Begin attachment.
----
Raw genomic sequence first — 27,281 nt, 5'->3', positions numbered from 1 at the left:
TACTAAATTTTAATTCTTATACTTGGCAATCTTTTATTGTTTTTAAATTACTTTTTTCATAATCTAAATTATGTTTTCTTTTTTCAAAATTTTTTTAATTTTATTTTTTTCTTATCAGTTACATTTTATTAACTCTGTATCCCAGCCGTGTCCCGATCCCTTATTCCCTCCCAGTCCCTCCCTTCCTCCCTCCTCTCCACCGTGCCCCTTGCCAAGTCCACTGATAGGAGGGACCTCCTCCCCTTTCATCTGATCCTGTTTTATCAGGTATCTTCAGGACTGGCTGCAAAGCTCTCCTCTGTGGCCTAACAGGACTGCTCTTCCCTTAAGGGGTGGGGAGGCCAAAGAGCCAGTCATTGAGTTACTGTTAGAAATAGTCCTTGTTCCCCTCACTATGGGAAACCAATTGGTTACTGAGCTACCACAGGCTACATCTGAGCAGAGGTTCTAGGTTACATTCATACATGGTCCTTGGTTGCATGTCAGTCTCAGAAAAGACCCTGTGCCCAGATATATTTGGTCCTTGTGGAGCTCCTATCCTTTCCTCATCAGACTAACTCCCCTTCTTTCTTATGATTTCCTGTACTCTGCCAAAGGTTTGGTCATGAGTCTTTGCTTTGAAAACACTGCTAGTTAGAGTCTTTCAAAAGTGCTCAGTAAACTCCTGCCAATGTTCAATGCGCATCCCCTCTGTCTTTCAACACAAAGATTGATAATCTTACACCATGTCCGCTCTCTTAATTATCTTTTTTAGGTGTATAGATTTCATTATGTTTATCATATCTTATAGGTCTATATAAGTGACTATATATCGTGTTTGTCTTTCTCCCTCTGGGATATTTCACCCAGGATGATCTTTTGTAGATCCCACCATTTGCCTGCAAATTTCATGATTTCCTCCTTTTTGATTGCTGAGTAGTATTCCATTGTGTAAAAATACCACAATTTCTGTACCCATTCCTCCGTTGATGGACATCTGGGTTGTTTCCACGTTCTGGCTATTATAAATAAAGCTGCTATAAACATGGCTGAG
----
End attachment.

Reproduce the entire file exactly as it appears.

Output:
Raw genomic sequence first — 27,281 nt, 5'->3', positions numbered from 1 at the left:
TACTAAATTTTAATTCTTATACTTGGCAATCTTTTATTGTTTTTAAATTACTTTTTTCATAATCTAAATTATGTTTTCTTTTTTCAAAATTTTTTTAATTTTATTTTTTTCTTATCAGTTACATTTTATTAACTCTGTATCCCAGCCGTGTCCCGATCCCTTATTCCCTCCCAGTCCCTCCCTTCCTCCCTCCTCTCCACCGTGCCCCTTGCCAAGTCCACTGATAGGAGGGACCTCCTCCCCTTTCATCTGATCCTGTTTTATCAGGTATCTTCAGGACTGGCTGCAAAGCTCTCCTCTGTGGCCTAACAGGACTGCTCTTCCCTTAAGGGGTGGGGAGGCCAAAGAGCCAGTCATTGAGTTACTGTTAGAAATAGTCCTTGTTCCCCTCACTATGGGAAACCAATTGGTTACTGAGCTACCACAGGCTACATCTGAGCAGAGGTTCTAGGTTACATTCATACATGGTCCTTGGTTGCATGTCAGTCTCAGAAAAGACCCTGTGCCCAGATATATTTGGTCCTTGTGGAGCTCCTATCCTTTCCTCATCAGACTAACTCCCCTTCTTTCTTATGATTTCCTGTACTCTGCCAAAGGTTTGGTCATGAGTCTTTGCTTTGAAAACACTGCTAGTTAGAGTCTTTCAAAAGTGCTCAGTAAACTCCTGCCAATGTTCAATGCGCATCCCCTCTGTCTTTCAACACAAAGATTGATAATCTTACACCATGTCCGCTCTCTTAATTATCTTTTTTAGGTGTATAGATTTCATTATGTTTATCATATCTTATAGGTCTATATAAGTGACTATATATCGTGTTTGTCTTTCTCCCTCTGGGATATTTCACCCAGGATGATCTTTTGTAGATCCCACCATTTGCCTGCAAATTTCATGATTTCCTCCTTTTTGATTGCTGAGTAGTATTCCATTGTGTAAAAATACCACAATTTCTGTACCCATTCCTCCGTTGATGGACATCTGGGTTGTTTCCACGTTCTGGCTATTATAAATAAAGCTGCTATAAACATGGCTGAG